3. While we’re on the topic of church make-overs (current cultural term,) if we aren’t going to predefine our congregation (corp? team? population? cell?) what will the formerly unchurched (don’t call them pagans) think of the para-church functions? We all have more than enough but what about the lower rmiddle-class or under-class person who wants to attend? There’s the wardrobe, the contributions, the baby and wedding shower gifts, and the dinners. While we can say he doesn’t have to participate, it might be embarrassing to be the only one or two who didn’t. Or didn’t want to. I don’t have an answer for this, but I’ve heard the unchurched talk.

    4. Warren’s Purpse-Driven Life is the best-selling hardback book of all time according to Publisher’s Weekly. ALL TIME. Somebody’s interested in spiritual or at least life and worldview issues. What a challenge for church leaders in a post-Christian America. You have our prayers. And hands. Again, thanks for the discussion and a chance to blog it out.

  2. Bob Says:

    Good questions and comments, Cindy. Because you raise so many points, let me make this comment towards those you raise in paragraph 1.

    Evaluating how we speak is not the same as dumbing down. If we realize that how we speak can put people off, we just need to watch how we speak. For example, in private we may make assumptions about what a person knows. In a public, teaching setting, we shouldn’t. Explanation is what is called for. If we use a particular theological term we should define it. In other words, do good teaching. My own opinion is that we often make assumptions about what our “audience” knows that are unfounded.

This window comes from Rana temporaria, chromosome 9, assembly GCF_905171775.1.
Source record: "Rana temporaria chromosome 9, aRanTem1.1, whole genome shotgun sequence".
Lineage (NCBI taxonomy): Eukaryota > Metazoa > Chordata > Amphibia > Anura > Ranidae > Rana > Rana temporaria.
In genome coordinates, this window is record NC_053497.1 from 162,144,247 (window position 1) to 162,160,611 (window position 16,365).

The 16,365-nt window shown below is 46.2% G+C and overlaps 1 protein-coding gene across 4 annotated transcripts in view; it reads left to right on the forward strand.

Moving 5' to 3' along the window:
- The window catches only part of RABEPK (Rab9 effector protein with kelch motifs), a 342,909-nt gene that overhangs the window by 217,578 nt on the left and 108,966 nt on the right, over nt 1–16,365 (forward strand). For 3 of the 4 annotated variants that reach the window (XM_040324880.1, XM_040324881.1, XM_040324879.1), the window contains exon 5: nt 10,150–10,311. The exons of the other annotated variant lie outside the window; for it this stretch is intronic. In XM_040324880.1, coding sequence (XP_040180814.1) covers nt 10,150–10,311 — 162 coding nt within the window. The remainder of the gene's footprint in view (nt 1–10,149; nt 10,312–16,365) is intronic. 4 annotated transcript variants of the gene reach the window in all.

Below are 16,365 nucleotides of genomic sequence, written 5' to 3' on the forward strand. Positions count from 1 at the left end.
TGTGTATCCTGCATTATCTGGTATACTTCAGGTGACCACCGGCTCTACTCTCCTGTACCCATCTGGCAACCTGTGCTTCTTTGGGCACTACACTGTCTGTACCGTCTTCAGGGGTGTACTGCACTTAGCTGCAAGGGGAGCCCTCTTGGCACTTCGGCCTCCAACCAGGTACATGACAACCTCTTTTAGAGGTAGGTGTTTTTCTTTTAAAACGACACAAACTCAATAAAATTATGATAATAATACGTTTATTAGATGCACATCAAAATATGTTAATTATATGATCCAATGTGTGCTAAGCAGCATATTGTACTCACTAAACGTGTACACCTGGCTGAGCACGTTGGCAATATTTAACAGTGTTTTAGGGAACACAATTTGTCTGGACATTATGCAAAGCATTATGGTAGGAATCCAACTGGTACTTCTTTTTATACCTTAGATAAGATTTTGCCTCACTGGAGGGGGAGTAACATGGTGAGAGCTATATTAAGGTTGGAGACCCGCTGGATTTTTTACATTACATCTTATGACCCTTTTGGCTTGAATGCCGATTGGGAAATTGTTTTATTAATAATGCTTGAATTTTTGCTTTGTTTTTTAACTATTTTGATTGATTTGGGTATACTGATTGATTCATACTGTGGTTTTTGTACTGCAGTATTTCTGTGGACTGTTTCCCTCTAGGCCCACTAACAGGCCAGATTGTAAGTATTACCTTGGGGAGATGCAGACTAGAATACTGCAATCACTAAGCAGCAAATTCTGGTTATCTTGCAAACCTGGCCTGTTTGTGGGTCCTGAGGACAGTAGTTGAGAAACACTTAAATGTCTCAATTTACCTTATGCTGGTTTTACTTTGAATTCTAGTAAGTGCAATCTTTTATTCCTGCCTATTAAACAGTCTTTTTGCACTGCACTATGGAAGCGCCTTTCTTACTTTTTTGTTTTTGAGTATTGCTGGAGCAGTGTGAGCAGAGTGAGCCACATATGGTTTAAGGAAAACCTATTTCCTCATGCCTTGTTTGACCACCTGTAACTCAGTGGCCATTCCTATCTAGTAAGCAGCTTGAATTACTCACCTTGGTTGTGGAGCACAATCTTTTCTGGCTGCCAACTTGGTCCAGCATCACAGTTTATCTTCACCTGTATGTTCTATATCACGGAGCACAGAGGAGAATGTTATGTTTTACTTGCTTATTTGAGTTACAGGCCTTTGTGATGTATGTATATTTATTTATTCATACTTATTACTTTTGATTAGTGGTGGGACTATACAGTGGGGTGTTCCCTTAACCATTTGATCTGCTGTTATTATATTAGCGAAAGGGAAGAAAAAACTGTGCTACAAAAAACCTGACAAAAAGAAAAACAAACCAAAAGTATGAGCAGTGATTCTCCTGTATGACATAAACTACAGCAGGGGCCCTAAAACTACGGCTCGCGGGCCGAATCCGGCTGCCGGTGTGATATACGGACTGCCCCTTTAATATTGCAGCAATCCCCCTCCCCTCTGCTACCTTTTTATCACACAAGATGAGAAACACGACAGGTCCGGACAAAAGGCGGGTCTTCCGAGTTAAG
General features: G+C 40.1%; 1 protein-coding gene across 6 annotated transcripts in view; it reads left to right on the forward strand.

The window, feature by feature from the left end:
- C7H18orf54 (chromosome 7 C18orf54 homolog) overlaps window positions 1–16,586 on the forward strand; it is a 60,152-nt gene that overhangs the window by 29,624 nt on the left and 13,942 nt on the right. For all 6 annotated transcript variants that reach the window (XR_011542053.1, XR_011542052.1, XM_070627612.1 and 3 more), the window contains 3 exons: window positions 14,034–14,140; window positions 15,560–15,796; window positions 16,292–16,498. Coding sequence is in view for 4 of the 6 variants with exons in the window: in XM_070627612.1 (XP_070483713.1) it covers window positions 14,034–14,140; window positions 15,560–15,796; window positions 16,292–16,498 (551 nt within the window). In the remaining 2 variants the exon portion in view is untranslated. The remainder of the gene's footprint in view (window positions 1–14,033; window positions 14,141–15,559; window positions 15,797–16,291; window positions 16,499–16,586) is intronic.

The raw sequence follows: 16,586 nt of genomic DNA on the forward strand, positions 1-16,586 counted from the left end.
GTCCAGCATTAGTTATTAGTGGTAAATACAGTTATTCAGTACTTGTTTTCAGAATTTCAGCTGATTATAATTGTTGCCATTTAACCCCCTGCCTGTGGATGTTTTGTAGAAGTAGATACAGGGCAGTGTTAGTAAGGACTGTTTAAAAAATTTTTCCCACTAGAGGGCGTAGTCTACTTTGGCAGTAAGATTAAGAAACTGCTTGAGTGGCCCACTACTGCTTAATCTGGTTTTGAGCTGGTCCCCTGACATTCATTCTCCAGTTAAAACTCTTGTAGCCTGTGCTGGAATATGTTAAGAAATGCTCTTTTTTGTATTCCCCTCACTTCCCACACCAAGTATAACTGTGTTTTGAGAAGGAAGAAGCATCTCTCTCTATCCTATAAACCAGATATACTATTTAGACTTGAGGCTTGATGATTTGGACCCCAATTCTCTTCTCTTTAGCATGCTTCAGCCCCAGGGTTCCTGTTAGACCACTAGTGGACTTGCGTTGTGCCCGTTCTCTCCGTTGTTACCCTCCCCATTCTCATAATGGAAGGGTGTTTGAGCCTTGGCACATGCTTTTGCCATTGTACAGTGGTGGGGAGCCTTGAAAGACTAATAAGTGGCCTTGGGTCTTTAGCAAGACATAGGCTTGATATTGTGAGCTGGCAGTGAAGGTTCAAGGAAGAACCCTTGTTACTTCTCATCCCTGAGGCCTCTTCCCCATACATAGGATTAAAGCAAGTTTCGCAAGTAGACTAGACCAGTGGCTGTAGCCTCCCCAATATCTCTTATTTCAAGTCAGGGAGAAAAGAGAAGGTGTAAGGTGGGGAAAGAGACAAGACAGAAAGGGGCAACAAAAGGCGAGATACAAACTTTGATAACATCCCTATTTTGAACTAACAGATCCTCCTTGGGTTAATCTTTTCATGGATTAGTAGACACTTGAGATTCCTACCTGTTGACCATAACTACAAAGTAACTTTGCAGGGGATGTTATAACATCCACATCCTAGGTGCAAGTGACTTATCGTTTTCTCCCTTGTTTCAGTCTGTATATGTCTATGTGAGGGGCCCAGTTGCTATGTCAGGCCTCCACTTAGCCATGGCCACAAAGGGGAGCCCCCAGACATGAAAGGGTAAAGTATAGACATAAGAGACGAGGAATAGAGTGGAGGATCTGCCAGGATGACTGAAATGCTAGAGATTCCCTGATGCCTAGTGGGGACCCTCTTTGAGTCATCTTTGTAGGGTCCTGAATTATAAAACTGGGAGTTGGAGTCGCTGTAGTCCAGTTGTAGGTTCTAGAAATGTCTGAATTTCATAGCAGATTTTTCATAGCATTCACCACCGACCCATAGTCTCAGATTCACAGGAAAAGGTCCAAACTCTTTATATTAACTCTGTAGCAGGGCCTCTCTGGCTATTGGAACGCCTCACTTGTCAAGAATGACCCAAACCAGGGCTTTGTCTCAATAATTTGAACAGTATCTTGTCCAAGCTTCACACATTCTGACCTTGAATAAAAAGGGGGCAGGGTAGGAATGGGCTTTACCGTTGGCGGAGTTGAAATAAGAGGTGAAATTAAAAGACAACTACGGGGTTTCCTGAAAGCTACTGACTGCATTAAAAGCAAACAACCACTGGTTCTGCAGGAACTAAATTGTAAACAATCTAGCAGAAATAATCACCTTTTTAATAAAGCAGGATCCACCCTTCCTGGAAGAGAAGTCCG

Sermons shouldn’t be lectures. Socratic methnod, where we ask questions to make people think are called for. That makes a sermon “interactive.” Communication can be two way without the second party having to speak out loud.

    What all this means is that the service is a true time of worship, only understandable. We should be able to teach to a group on different levels at the same time. One reason why people who are ‘saved” often call church boring is because there is not a connect between those speaking and those listening. Today, people don’t pretent that they hear like they used to. They expect understandable conversation.

    Really, that was called for/needed during the Christian era as well, it just wasn’t always practiced. I think what I am saying is that while this is most evident in the 20/30 somethings, it is true of the 30+s also.

  3. Barney Heyward Says: